One in six American patients were cared for at a Catholic-based hospital. As Catholic hospitals increase in number through mergers across the country, the use of religious beliefs and directives to determine patient care is increasing. The U.S. Conference of Catholic Bishops uses the Ethical and Religious Directives for Catholic Health Care Services to control how Catholic-based health care providers make medical decisions for all patients, even those who are not Catholic. Patients who unwittingly choose, or have no choice due to insurance or location, a Catholic-affiliated doctor or hospital may not be told of certain medications, treatments, or services if they conflict with Catholic teachings or beliefs.
Lawmakers should overturn existing laws and oppose any proposed legislation that would allow medical professionals to deny patients abortion and sterilization procedures (or other services),
and/or enable pharmacists, based on their personal religious beliefs, to refuse to fill lawful prescriptions for contraception, including emergency contraception.
Religious Exemptions From Contraceptive Coverage
Under the Affordable Care Act, the Department of Health and Human Services (HHS) provides an exemption from providing contraceptive care that includes all nonprofit organizations that claim a tax exemption as a “religious employer.” In the 2014 Burwell v. Hobby Lobby case, the Supreme Court expanded that exemption to include closely held for-profit companies if the owners object to the contraceptive coverage on religious grounds.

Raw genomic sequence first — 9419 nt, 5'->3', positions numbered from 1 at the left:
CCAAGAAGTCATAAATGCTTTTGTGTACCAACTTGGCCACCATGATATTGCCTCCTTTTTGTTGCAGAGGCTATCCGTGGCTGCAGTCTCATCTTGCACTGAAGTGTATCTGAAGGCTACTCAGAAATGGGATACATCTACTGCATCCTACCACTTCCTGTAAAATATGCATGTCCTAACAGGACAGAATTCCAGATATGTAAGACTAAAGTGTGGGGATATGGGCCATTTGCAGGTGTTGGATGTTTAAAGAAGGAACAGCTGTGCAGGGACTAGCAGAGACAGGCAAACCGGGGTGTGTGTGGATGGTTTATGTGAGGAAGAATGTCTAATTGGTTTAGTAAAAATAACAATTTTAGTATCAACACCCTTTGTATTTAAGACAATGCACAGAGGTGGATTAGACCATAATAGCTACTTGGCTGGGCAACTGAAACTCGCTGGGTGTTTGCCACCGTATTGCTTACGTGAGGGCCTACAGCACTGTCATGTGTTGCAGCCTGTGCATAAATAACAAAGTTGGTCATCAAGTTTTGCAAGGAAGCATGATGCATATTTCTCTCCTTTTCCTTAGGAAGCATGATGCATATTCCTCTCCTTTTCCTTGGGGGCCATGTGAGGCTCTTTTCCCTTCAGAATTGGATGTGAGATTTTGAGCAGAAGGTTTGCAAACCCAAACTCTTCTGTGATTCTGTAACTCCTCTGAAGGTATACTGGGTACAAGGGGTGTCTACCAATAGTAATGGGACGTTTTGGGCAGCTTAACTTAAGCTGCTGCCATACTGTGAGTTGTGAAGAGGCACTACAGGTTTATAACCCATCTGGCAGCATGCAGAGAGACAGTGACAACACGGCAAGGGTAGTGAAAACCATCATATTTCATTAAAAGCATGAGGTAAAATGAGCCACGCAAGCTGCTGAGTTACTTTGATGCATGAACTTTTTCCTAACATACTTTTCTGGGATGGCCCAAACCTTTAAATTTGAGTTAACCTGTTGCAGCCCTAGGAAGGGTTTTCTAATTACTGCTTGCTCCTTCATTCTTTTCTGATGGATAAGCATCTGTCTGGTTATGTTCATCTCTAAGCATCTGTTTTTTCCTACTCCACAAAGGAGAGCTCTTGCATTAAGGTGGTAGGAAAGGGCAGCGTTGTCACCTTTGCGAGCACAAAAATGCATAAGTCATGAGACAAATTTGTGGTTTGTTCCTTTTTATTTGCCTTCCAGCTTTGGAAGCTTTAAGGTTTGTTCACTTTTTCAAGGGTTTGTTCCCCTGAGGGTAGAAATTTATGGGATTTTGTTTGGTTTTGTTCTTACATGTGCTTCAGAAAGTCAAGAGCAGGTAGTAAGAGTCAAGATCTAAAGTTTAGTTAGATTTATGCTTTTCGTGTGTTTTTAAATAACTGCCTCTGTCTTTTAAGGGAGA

The employees of these companies and organizations may still receive contraceptive coverage through a third-party once the employers notify HHS of their intent not to provide coverage via an email or a one-page form. Some Catholic groups challenged this notice requirement, claiming that under the Religious Freedom Restoration Act, their religious exercise was burdened. The appeals courts split on the issue. However, in 2016 in Zubik v. Burwell the Supreme Court ordered that the government and objecting parties to reach an accommodation that satisfies religious exercise and ensures employees receive full and equal health coverage, including the contraceptive coverage.
The contraceptive coverage requirement of the Affordable Care Act is intended to serve the compelling public health and gender equity goals and is in no way targeted at religion or religious practices, keeping in line with First Amendment jurisprudence.